food pantry

In late August, the power was shut off at the River United Methodist Church. The church, in the heart of downtown Woonsocket, was about a thousand bucks in arrears on its electric bill.  The guy from National Grid apologized for doing what he had to do.

Church members, who specialize in doing a whole lot with very little, scrambled to do what they always do.   They took food from freezers and refrigerators and headed to a nearby park to feed hungry people.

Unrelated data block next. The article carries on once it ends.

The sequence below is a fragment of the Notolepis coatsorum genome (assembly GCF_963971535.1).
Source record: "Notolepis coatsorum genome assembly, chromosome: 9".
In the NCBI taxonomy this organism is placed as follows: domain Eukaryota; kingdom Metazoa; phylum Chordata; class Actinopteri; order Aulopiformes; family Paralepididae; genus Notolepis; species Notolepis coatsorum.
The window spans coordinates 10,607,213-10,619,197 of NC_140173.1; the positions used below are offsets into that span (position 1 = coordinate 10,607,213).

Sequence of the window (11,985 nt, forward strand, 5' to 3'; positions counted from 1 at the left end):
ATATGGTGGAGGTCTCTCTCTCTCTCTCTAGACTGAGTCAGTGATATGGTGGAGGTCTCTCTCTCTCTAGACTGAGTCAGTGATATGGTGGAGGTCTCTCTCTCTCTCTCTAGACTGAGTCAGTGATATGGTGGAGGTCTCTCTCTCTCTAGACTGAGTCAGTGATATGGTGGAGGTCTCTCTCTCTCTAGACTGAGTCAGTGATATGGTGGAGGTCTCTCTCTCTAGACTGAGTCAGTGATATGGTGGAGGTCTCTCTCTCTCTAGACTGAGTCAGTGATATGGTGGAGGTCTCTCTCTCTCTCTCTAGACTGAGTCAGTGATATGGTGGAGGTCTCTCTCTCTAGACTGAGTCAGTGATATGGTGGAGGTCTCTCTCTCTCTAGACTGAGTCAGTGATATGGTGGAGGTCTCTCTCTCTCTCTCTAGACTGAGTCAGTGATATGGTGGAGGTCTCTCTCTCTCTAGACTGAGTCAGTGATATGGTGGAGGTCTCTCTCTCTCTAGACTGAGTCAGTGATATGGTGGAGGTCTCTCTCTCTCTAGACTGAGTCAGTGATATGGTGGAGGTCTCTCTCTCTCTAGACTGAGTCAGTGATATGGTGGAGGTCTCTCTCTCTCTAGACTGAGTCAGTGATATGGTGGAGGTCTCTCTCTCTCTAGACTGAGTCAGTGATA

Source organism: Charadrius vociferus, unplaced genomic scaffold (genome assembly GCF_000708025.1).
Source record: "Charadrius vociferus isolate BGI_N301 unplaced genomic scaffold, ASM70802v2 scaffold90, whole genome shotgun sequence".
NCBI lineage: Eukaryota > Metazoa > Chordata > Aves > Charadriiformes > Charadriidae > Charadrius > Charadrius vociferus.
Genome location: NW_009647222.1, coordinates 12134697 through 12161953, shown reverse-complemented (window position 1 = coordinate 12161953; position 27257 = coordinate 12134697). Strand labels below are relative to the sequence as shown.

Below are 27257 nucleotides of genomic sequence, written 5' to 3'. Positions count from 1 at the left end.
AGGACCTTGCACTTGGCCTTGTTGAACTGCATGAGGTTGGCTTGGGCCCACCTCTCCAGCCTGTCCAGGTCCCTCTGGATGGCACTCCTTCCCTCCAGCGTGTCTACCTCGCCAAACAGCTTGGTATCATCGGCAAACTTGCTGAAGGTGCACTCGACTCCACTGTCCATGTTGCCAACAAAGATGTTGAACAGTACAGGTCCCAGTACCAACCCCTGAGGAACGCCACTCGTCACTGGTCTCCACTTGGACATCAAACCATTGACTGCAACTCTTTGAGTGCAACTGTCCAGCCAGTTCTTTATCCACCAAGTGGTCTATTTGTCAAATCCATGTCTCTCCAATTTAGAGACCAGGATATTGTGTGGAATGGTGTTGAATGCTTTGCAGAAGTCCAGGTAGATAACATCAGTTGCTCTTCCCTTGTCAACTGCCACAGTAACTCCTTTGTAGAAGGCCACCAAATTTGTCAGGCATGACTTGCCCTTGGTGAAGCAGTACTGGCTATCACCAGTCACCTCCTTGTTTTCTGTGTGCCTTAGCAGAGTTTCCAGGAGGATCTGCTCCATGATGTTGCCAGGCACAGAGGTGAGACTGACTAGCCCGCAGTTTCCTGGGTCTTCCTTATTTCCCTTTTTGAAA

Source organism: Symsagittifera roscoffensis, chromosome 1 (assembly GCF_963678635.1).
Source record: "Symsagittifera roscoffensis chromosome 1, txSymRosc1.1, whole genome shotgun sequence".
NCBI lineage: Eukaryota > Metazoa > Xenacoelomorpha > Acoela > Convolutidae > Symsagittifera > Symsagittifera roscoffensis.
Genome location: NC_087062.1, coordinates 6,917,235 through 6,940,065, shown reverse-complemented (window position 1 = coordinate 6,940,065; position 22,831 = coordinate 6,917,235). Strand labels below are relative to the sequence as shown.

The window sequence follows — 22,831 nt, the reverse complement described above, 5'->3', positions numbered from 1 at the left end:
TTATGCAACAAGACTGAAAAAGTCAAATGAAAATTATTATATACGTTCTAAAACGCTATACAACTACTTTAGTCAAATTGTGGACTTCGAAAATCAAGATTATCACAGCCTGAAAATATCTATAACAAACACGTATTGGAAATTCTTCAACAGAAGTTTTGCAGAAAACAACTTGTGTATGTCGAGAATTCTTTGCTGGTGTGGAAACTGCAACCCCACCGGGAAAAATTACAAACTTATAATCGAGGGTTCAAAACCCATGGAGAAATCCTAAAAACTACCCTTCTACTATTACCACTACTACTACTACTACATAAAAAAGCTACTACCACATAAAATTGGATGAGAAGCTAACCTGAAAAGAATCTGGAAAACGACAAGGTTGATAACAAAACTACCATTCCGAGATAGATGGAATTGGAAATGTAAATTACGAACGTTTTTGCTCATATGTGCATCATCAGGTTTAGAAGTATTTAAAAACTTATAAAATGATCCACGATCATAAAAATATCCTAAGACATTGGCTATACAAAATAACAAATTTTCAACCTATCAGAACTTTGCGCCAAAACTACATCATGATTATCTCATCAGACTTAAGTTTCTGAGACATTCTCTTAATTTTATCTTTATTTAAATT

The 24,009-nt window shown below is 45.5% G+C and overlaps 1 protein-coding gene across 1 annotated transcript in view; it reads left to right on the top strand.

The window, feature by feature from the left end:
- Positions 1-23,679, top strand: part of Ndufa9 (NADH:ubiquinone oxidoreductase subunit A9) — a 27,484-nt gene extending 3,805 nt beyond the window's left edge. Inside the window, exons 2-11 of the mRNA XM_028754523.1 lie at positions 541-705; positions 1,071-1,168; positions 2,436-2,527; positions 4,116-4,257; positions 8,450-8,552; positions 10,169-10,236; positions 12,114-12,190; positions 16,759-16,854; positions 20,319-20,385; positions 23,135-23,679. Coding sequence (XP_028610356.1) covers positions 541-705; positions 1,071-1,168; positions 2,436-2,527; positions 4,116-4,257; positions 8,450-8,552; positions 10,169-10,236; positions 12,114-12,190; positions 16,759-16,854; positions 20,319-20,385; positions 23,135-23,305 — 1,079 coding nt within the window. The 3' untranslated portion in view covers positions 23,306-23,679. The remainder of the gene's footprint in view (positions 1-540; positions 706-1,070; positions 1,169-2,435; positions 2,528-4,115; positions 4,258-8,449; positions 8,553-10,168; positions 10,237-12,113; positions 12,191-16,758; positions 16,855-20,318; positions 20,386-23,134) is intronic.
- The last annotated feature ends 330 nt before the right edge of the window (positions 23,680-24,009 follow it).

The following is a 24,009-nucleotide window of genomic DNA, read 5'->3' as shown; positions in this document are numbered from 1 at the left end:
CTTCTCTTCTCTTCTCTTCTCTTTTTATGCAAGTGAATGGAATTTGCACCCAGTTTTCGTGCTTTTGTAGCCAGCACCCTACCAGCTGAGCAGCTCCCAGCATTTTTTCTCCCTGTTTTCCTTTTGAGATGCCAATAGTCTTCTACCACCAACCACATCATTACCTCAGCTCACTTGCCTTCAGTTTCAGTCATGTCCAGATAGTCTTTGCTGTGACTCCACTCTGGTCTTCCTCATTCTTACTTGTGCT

This month, the number of Rhode Islanders seeking help from a statewide network of food pantries has declined. It’s the first decline, says Rhode Island Community Food Bank spokeswoman Cindy Elder, since the beginning of the economic recession in 2008.

“It’s not quite a reason to rejoice because we’re still really at remarkable high levels of need for food assistance.”